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George Matarangas The Hockey Writers

Published on Wednesday, March 28, 2018





Predators Escape With Win After Wild OT

The slump is over! The Nashville Predators triumphed over the Minnesota Wild not once, but twice last night. Unfortunately, a very close, but correct offside review called the game back and overtime resumed. Kyle Turris then capped off a good night by scoring in the shootout and pushing the Predators out of their slump.

Kyle Turris, Nashville Predators

Kyle Turris, Nashville Predators (Christopher Hanewinckel-USA TODAY Sports)

Tuesday night saw a return to form, as well as one of the better defensive games this season. It wasn’t perfect by any stretch of the imagination, but it was way better than when they hung Juuse Saros out to dry in Winnipeg the other night. One defenseman in particular deserves to be highlighted as he had his first great game in what feels like a while.

Guess Who’s Back. His Initials Are P.K.

P.K. Subban is back! The mid-season Norris contender has experienced a rough second half of the season, and while there are many reasons, I have a theory. I think Subban is playing through injury, plain and simple. It feels like once a week that I see him take a shot off the foot or a late hit and he limps off the ice before returning and playing the remaining 10 minutes of a game.

He’s had a return to form on Tuesday, as he showed flashes of the shutdown defenseman we all knew last postseason. For reference, I’m using unblocked shot attempts (Fenwick), scoring chances (SC), high danger scoring chances (HDC), and zone starts for (offensive) and against (defensive). All stats are at even strength.

There are a few elite defensive defensemen in the league, but Marc-Edouard Vlasic, Hampus Lindholm, and Subban easily fill out the top three. If I wanted to shut down someone, I might throw out the first two I mentioned, but if I wanted to frustrate and take a player off his game, I’d choose Subban. Subban badgered and harassed Eric Staal for just over 10 minutes on Tuesday, and kept him from even creating a single scoring chance, let alone a high danger chance. There was absolutely no shelter on Tuesday, as Subban faced top-line talent and started in the defensive zone 58.33% of the time.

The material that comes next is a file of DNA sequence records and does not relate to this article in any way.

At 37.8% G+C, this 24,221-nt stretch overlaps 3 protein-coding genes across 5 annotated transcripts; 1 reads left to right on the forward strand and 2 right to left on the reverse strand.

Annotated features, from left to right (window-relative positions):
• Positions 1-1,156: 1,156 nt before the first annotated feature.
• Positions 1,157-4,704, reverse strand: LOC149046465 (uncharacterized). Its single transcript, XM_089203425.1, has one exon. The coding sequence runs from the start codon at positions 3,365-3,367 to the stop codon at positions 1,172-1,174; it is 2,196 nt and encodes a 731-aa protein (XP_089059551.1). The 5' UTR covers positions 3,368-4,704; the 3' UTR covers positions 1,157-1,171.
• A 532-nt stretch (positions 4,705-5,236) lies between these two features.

P.K. Subban, Nashville Predators

P.K. Subban, Nashville Predators (Christopher Hanewinckel-USA TODAY Sports)

This might be Subban’s best game of the season, even though he didn’t produce any capitalized offense. The fact that he could keep the Wild’s biggest guns off the scoreboard is a tremendous feat on its own, and that is worth celebrating. If the Predators can continue to rely on Subban to practically erase the impact of other teams’ first lines, the post-season might not be as scary as some think.

Controlling the Pace

Possession is the name of the game in today’s NHL. Whether we measure that through shot attempts or literal time with puck possession depends on who you’re talking to, but we’ve all come to the same conclusion. If you control the puck, you control the pace, and you control the game. For reference, we’re using the same stats as with Subban, but I switched zone starts with goals, just because.

If we just count for five on five stats, which eliminates overtime, the Predators actually win the stats by an even bigger margin. The biggest difference is the high danger chances, which keeps the Predators are seven but knocks two off for the Wild. Keeping an opposing team to five high danger chances per 60 minutes is quite the feat and about two or three less than their seasonal average. This keeps Pekka Rinne from making those miraculous sprawling saves, and keeps him ready for the playoffs.

Pekka Rinne, Nashville Predators

Pekka Rinne, Nashville Predators (Amy Irvin / The Hockey Writers)

While the Predators did score their lone goal at even strength, they obviously gave up one as well, but that’s ok. It was a great give-and-go play that wouldn’t work if it wasn’t Mikael Granlund making the pass and Eric Staal tucking the puck home. Great plays happen and are inevitable, although Ryan Ellis did blow his coverage in an uncharacteristic way.

Besides that blemish, the Predators were darn near perfect. They controlled the pace and locked down the slot for the majority of the game. The Wild’s normal offensive zone presence looked about as dangerous as the Predators do on the power play, which everyone can agree is as scary as a puppy.

There’s still quite a bit of room for improvement, as the defense got locked into the corners at times, and centers didn’t always pick up their man, but overall, things were fine. This kind of defense wins championships, but the offense needs some work.

Attack of the Teal

One of the hottest teams in the NHL comes to Nashville on Thursday as the San Jose Sharks look to continue their point streak. While a lot of people have the Jets or Predators coming out of the West, the Sharks are playing some truly inspired hockey while missing their future Hall of Fame center, Joe Thornton. This could easily be a Western Conference Final preview, so a victory might inspire some confidence around the beginning of May.

The post Predators Escape With Win After Wild OT appeared first on The Hockey Writers.


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